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Letter from Burnside prison in support of the OCDC hunger strikers

Burnside jail. Photo Haligonia.ca

People imprisoned at the Ottawa-Carleton Detention Centre (OCDC) are conducting a hunger strike after the jail failed to honour the agreement that brought a previous hunger strike to an end on June 4. This is a letter in support of their efforts by the people engaged in the 2018 Burnside Prison Strike. More on the OCDC strike here.


The Burnside Prison Strikers send greetings, strength and solidarity to our comrades in OCDC.

Only a few days after Mandela Day, prisoners in Canada are yet again having to risk their lives and safety to fight for basic rights. We remind everyone of Mandela’s statement: “It is said that no one truly knows a nation until one has been inside its jails. A nation should not be judged by how it treats its highest citizens, but its lowest ones.” The same countries that honour the freedom struggle of Nelson Mandela subject people in their prisons and jails to inhumane conditions, and retaliate upon and threaten them when they organize against life-threatening conditions.

We are horrified to hear of the statements of our fellow prisoners inside OCDC, but we are not surprised. We are not surprised by the lack of healthy, sufficient, nutritious food. We are not surprised by the dangerously unhygienic conditions. We are not surprised by the racist insults from guards, the lack of mental health care, and the repeated degradation of strip searches. We are not surprised that the institution has promised to change conditions and then failed to do anything at all. We are not surprised at the threats and intimidation. We are not surprised that these conditions exist in one of the richest nations in the world.

We are not surprised because these are all conditions we ourselves experienced and protested during the Burnside Prison Strike of 2018. We simply asked for healthy food options, showers, winter clothing, and mental health programs. We asked for shoes of the same size that fit our feet. We asked for more frequent visits with our loved ones. None of these things are luxuries. Many of them are things we too were promised by officials. But conditions did not change in Burnside, and in fact they got worse. Many of us who organized the strike were transferred to other institutions, placed into segregation, or otherwise punished. The entire jail faced months of lockdowns following our strike, conditions which have now become the new normal.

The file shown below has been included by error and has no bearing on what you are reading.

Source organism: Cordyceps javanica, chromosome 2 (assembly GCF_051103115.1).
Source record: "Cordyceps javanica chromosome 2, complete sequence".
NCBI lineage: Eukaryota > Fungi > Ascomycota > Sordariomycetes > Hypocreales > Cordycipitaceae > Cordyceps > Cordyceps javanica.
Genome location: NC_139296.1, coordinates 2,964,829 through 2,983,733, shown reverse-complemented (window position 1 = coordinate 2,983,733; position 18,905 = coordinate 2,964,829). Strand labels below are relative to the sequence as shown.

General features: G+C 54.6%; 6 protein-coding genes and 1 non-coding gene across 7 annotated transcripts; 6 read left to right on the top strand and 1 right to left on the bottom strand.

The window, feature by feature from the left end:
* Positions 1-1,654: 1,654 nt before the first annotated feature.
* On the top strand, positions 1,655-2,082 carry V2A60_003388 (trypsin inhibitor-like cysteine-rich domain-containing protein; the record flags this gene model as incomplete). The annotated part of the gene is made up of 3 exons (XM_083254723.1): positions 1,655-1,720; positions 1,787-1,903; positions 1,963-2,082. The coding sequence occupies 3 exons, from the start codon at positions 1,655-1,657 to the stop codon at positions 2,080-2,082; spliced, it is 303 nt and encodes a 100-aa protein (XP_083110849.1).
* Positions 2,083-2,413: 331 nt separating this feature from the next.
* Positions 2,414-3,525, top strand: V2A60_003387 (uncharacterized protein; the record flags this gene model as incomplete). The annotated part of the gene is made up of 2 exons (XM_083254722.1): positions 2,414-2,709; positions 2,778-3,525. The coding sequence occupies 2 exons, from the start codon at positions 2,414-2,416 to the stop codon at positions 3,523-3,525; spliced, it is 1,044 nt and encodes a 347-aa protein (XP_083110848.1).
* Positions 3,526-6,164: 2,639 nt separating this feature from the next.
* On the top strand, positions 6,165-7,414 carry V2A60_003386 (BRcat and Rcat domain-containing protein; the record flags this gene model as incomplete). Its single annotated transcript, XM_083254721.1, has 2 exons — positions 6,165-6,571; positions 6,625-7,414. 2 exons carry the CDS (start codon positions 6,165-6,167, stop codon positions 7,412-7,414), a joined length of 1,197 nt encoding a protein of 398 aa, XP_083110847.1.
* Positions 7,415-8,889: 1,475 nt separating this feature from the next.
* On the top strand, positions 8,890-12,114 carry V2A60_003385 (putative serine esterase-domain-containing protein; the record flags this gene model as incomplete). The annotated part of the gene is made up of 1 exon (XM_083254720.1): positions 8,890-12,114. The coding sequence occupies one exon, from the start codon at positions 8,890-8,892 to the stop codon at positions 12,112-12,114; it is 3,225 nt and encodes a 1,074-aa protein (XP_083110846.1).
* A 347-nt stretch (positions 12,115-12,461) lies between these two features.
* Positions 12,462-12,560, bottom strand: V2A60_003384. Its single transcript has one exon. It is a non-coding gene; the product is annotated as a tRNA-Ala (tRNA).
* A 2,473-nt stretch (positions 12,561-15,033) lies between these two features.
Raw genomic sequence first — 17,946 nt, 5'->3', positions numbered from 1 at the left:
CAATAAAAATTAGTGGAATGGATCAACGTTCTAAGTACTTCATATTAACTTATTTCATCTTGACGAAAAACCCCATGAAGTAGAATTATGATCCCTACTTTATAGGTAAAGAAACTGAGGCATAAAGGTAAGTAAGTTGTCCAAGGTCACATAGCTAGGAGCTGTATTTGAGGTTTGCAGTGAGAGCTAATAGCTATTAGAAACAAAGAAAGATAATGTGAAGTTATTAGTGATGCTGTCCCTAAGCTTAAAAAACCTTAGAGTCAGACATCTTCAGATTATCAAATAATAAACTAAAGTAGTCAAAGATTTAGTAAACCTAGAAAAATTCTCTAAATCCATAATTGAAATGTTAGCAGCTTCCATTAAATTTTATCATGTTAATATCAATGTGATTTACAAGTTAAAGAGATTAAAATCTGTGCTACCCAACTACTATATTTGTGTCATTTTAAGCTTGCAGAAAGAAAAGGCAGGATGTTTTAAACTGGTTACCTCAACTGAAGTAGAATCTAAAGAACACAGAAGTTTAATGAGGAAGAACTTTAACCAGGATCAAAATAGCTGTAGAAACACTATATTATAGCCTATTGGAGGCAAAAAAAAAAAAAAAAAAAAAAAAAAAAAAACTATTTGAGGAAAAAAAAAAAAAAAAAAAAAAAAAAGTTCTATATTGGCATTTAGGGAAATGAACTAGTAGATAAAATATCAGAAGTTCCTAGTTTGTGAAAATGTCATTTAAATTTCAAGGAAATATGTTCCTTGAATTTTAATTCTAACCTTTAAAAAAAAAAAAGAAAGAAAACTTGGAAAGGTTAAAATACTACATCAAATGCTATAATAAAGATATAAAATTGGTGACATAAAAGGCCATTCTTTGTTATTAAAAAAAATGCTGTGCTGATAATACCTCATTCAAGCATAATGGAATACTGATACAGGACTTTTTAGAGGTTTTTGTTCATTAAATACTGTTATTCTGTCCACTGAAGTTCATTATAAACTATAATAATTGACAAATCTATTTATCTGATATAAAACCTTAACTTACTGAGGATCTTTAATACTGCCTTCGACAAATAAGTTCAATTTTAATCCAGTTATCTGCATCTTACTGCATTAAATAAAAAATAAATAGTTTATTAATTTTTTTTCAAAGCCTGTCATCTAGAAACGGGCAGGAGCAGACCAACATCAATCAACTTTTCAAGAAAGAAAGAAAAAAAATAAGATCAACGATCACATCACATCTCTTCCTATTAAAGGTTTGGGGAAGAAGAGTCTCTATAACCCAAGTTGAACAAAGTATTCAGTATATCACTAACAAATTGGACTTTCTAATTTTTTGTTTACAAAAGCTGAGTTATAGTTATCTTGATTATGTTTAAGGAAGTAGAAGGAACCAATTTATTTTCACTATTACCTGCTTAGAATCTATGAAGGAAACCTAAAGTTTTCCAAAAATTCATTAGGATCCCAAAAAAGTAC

Still, we do not regret standing up together for our rights. We hope our struggle is a beacon to other prisoners suffering and living under injustice. We stand with every prisoner who speaks up about the brutal, unjust conditions human beings are subjected to behind walls. We continue to call for an end to racist policing! An end to colonial prisons! An end to building new prisons instead of new housing! An end to punishment instead of healing! We continue to believe that it is not a crime for a person to move from one place to another to be safe. We call for an end to borders, and for status for all. 

In the spirit of the recently passed John Lewis, with the words of Mandela, in the footsteps of all prison strikers and freedom fighters before us we call upon OCDC to meet the demands of this protest. We call upon our comrades to stand firm and to resist the attempts of the authorities to divide and rule. We call upon the legal community to advocate for the rights of prisoners. We call upon our governments to stop funding prisons and to fund communities instead where people can actually get help, and heal, and make reparation. We call upon everybody to reject the idea that human beings deserve to be violated, harmed, and even killed just because they are incarcerated. 

Until all prison doors are opened, and all prison walls are bulldozed!

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